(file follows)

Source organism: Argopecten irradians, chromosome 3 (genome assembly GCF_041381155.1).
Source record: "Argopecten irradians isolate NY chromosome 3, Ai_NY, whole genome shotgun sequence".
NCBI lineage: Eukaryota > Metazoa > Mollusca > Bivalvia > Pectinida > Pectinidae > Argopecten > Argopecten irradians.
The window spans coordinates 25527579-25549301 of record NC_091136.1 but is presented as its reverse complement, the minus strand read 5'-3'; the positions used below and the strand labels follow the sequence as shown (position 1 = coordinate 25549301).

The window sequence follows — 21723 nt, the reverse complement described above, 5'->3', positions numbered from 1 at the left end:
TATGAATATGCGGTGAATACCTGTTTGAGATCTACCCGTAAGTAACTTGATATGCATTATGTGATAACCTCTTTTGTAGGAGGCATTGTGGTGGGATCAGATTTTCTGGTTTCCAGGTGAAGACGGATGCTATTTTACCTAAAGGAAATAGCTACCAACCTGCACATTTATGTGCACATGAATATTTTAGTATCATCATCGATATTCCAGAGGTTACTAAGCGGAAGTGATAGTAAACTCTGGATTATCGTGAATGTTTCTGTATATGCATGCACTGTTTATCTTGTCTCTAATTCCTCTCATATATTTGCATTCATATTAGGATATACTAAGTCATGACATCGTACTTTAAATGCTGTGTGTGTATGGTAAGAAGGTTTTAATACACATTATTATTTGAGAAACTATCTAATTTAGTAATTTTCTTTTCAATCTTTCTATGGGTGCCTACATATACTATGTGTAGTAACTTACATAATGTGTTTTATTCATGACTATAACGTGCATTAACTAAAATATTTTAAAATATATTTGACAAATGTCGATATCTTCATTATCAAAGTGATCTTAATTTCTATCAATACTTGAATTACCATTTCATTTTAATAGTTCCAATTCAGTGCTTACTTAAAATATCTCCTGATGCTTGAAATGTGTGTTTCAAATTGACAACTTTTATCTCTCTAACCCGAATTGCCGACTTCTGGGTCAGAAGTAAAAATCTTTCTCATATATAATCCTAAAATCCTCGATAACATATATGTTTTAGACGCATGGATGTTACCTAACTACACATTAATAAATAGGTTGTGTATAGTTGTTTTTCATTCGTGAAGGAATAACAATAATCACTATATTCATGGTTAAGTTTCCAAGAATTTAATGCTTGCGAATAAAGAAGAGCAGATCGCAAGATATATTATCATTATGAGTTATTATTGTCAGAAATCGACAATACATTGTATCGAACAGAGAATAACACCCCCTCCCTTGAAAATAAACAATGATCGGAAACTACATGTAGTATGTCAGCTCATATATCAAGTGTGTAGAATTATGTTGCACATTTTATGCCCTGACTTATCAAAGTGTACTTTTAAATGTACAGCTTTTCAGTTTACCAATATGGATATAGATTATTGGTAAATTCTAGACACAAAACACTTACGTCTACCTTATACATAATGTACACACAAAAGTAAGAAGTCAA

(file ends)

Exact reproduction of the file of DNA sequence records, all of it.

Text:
Source organism: Argopecten irradians, chromosome 3 (genome assembly GCF_041381155.1).
Source record: "Argopecten irradians isolate NY chromosome 3, Ai_NY, whole genome shotgun sequence".
NCBI lineage: Eukaryota > Metazoa > Mollusca > Bivalvia > Pectinida > Pectinidae > Argopecten > Argopecten irradians.
The window spans coordinates 25527579-25549301 of record NC_091136.1 but is presented as its reverse complement, the minus strand read 5'-3'; the positions used below and the strand labels follow the sequence as shown (position 1 = coordinate 25549301).

The window sequence follows — 21723 nt, the reverse complement described above, 5'->3', positions numbered from 1 at the left end:
TATGAATATGCGGTGAATACCTGTTTGAGATCTACCCGTAAGTAACTTGATATGCATTATGTGATAACCTCTTTTGTAGGAGGCATTGTGGTGGGATCAGATTTTCTGGTTTCCAGGTGAAGACGGATGCTATTTTACCTAAAGGAAATAGCTACCAACCTGCACATTTATGTGCACATGAATATTTTAGTATCATCATCGATATTCCAGAGGTTACTAAGCGGAAGTGATAGTAAACTCTGGATTATCGTGAATGTTTCTGTATATGCATGCACTGTTTATCTTGTCTCTAATTCCTCTCATATATTTGCATTCATATTAGGATATACTAAGTCATGACATCGTACTTTAAATGCTGTGTGTGTATGGTAAGAAGGTTTTAATACACATTATTATTTGAGAAACTATCTAATTTAGTAATTTTCTTTTCAATCTTTCTATGGGTGCCTACATATACTATGTGTAGTAACTTACATAATGTGTTTTATTCATGACTATAACGTGCATTAACTAAAATATTTTAAAATATATTTGACAAATGTCGATATCTTCATTATCAAAGTGATCTTAATTTCTATCAATACTTGAATTACCATTTCATTTTAATAGTTCCAATTCAGTGCTTACTTAAAATATCTCCTGATGCTTGAAATGTGTGTTTCAAATTGACAACTTTTATCTCTCTAACCCGAATTGCCGACTTCTGGGTCAGAAGTAAAAATCTTTCTCATATATAATCCTAAAATCCTCGATAACATATATGTTTTAGACGCATGGATGTTACCTAACTACACATTAATAAATAGGTTGTGTATAGTTGTTTTTCATTCGTGAAGGAATAACAATAATCACTATATTCATGGTTAAGTTTCCAAGAATTTAATGCTTGCGAATAAAGAAGAGCAGATCGCAAGATATATTATCATTATGAGTTATTATTGTCAGAAATCGACAATACATTGTATCGAACAGAGAATAACACCCCCTCCCTTGAAAATAAACAATGATCGGAAACTACATGTAGTATGTCAGCTCATATATCAAGTGTGTAGAATTATGTTGCACATTTTATGCCCTGACTTATCAAAGTGTACTTTTAAATGTACAGCTTTTCAGTTTACCAATATGGATATAGATTATTGGTAAATTCTAGACACAAAACACTTACGTCTACCTTATACATAATGTACACACAAAAGTAAGAAGTCAA